Our team has grown to 19 people, including two in our new office in the San Francisco Bay Area.

What building are you based in?

WeWork FiDi

What made you want to get involved in this kind of work?

Learning to code was more empowering for me than any other skill I had learned since school. I had worked in schools, both as a teacher and as an after-school program coordinator earlier in my career. And I thought of the students I had worked with, and the new possibilities that learning to code could open up in their lives. Even though demand for software developers was exploding, very few high schools offered computer programming courses. I saw a vital need to teach students real-world coding skills and expose them to highly-paid, high-demand careers in tech.

What makes your organization unique?

A lot of organizations teach students coding skills. What makes ScriptEd unique is our focus on coding careers—our work isn’t done until our students have a job in tech. Our introductory classes are taught by volunteer software developers who take time out of their day jobs to teach real-world coding skills in under-resourced schools. For our advanced students, our goal is to place every eligible student in a paid summer internship at a tech company where they can build professional skills and networks that will help them land a job in tech. We are looking for internship partners for this summer, and would be thrilled to hear from any WeWork members who are interested in creating a life-changing opportunity for our students.

What was a moment you were inspired by the work you were doing?

The most inspiring moments always happen in the classroom. At the beginning of the year, we’ll have a classroom full of students who have never seen a line of code before, and volunteers who have never taught a high school class before. Everyone is there to learn new skills, and I’m always deeply inspired by the hard work, fearlessness, and persistence that our community brings into the classroom.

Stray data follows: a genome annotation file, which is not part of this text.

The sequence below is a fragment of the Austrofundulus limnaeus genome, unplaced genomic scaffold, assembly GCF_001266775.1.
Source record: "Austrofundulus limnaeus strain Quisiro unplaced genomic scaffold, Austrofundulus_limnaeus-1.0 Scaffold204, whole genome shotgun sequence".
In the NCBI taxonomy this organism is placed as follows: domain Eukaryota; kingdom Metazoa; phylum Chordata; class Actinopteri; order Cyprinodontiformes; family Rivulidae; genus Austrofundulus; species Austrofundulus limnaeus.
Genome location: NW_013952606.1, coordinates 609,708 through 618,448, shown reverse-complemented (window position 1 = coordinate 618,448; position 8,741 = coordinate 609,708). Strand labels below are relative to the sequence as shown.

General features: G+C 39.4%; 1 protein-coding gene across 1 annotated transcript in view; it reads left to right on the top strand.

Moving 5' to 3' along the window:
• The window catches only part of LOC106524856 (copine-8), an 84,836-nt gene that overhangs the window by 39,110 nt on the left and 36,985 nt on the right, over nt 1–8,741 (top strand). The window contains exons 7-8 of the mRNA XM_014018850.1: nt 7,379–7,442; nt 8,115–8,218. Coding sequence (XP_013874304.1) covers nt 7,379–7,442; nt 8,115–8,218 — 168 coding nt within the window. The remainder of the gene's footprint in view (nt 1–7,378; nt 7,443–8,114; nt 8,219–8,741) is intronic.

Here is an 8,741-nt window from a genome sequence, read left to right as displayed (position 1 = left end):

What has been you biggest hurdle?

The biggest challenge I’ve come across as the cofounder and leader of a growing organization is finding the right balance between managing our growth and staying involved in the day-to-day operations. It’s so important for me to stay connected to the students and volunteers who make our work possible. I’ve made an effort to stay in the classroom. This year, I went back into the classroom to teach two days a week at one of our partner schools, and I hope to continue doing that as long as I can!

How do you and your organization want to change the world?

If we can also help make the tech industry more diverse by creating a new talent pipeline from communities that are traditionally underrepresented, that would be a big win for all.

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5 WeWork Members You Need to Know

Love beauty products? Then you’ll want to know more about Soko Glam, which recently sponsored its second annual Pop-Up Charity Sale at WeWork Nomad. All the featured products were handpicked by co-founder Charlotte Cho, author of The Little Book of Skincare. All proceeds benefitted Caring Kind, a nonprofit focused on Alzheimer’s and dementia.